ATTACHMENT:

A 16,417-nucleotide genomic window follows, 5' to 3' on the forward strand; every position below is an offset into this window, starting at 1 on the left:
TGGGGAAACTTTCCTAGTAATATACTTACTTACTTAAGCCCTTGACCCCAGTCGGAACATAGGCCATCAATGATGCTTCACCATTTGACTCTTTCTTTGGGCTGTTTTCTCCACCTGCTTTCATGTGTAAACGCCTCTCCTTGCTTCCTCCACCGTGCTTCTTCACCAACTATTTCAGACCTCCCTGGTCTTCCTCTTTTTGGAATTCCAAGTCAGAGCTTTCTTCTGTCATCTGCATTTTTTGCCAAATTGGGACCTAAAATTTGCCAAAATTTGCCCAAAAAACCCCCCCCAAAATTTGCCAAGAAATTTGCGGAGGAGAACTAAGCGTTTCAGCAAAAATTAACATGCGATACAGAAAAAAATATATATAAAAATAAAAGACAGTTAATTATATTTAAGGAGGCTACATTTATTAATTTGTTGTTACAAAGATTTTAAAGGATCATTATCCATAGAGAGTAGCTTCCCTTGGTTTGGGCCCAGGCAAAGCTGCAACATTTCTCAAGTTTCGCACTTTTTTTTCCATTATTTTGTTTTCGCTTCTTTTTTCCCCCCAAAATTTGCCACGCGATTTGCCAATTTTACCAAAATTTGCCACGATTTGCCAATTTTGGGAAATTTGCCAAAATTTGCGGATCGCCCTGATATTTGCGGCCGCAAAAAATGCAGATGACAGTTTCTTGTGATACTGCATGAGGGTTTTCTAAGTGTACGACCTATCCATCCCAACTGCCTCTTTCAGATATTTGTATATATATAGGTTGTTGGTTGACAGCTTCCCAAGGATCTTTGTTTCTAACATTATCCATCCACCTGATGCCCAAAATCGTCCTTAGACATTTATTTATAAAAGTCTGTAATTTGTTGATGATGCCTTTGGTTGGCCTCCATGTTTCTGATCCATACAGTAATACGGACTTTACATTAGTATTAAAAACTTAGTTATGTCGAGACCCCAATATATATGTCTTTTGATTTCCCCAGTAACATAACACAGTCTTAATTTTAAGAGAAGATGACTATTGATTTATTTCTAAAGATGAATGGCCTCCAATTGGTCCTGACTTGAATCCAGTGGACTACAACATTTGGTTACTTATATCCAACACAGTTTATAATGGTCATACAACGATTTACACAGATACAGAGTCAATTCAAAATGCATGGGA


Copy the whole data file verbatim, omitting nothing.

A 16,417-nucleotide genomic window follows, 5' to 3' on the forward strand; every position below is an offset into this window, starting at 1 on the left:
TGGGGAAACTTTCCTAGTAATATACTTACTTACTTAAGCCCTTGACCCCAGTCGGAACATAGGCCATCAATGATGCTTCACCATTTGACTCTTTCTTTGGGCTGTTTTCTCCACCTGCTTTCATGTGTAAACGCCTCTCCTTGCTTCCTCCACCGTGCTTCTTCACCAACTATTTCAGACCTCCCTGGTCTTCCTCTTTTTGGAATTCCAAGTCAGAGCTTTCTTCTGTCATCTGCATTTTTTGCCAAATTGGGACCTAAAATTTGCCAAAATTTGCCCAAAAAACCCCCCCCAAAATTTGCCAAGAAATTTGCGGAGGAGAACTAAGCGTTTCAGCAAAAATTAACATGCGATACAGAAAAAAATATATATAAAAATAAAAGACAGTTAATTATATTTAAGGAGGCTACATTTATTAATTTGTTGTTACAAAGATTTTAAAGGATCATTATCCATAGAGAGTAGCTTCCCTTGGTTTGGGCCCAGGCAAAGCTGCAACATTTCTCAAGTTTCGCACTTTTTTTTCCATTATTTTGTTTTCGCTTCTTTTTTCCCCCCAAAATTTGCCACGCGATTTGCCAATTTTACCAAAATTTGCCACGATTTGCCAATTTTGGGAAATTTGCCAAAATTTGCGGATCGCCCTGATATTTGCGGCCGCAAAAAATGCAGATGACAGTTTCTTGTGATACTGCATGAGGGTTTTCTAAGTGTACGACCTATCCATCCCAACTGCCTCTTTCAGATATTTGTATATATATAGGTTGTTGGTTGACAGCTTCCCAAGGATCTTTGTTTCTAACATTATCCATCCACCTGATGCCCAAAATCGTCCTTAGACATTTATTTATAAAAGTCTGTAATTTGTTGATGATGCCTTTGGTTGGCCTCCATGTTTCTGATCCATACAGTAATACGGACTTTACATTAGTATTAAAAACTTAGTTATGTCGAGACCCCAATATATATGTCTTTTGATTTCCCCAGTAACATAACACAGTCTTAATTTTAAGAGAAGATGACTATTGATTTATTTCTAAAGATGAATGGCCTCCAATTGGTCCTGACTTGAATCCAGTGGACTACAACATTTGGTTACTTATATCCAACACAGTTTATAATGGTCATACAACGATTTACACAGATACAGAGTCAATTCAAAATGCATGGGA